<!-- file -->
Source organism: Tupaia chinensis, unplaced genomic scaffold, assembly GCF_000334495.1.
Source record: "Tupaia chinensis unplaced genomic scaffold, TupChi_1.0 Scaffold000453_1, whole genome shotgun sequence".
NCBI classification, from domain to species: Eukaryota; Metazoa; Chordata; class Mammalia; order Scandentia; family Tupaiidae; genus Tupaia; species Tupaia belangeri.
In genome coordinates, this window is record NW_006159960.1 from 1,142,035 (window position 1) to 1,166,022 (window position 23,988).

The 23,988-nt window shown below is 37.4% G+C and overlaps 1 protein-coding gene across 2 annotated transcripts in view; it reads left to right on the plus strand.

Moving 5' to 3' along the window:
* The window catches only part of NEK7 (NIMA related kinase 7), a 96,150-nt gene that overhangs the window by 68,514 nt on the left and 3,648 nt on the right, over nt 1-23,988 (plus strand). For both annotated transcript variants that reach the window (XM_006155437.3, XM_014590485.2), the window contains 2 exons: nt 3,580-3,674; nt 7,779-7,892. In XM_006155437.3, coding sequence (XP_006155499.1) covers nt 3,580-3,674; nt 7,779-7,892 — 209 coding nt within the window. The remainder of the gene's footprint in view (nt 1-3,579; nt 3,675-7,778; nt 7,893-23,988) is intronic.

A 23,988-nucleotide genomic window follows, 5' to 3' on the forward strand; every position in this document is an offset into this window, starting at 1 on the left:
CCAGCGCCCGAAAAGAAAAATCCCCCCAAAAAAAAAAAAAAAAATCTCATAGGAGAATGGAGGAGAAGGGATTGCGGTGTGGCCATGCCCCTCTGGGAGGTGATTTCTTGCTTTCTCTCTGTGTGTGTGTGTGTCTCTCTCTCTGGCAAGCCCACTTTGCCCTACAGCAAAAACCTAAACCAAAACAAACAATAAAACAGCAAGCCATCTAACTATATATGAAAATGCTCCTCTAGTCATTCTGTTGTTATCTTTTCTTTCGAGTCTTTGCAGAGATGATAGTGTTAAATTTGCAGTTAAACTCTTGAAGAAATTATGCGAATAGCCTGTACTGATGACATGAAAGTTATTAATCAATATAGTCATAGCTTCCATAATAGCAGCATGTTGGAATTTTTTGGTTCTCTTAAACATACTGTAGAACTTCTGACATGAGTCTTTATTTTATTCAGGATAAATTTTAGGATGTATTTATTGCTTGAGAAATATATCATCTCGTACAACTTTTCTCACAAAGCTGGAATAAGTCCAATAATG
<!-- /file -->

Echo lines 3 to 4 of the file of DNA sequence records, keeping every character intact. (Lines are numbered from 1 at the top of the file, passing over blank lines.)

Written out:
NCBI classification, from domain to species: Eukaryota; Metazoa; Chordata; class Mammalia; order Scandentia; family Tupaiidae; genus Tupaia; species Tupaia belangeri.
In genome coordinates, this window is record NW_006159960.1 from 1,142,035 (window position 1) to 1,166,022 (window position 23,988).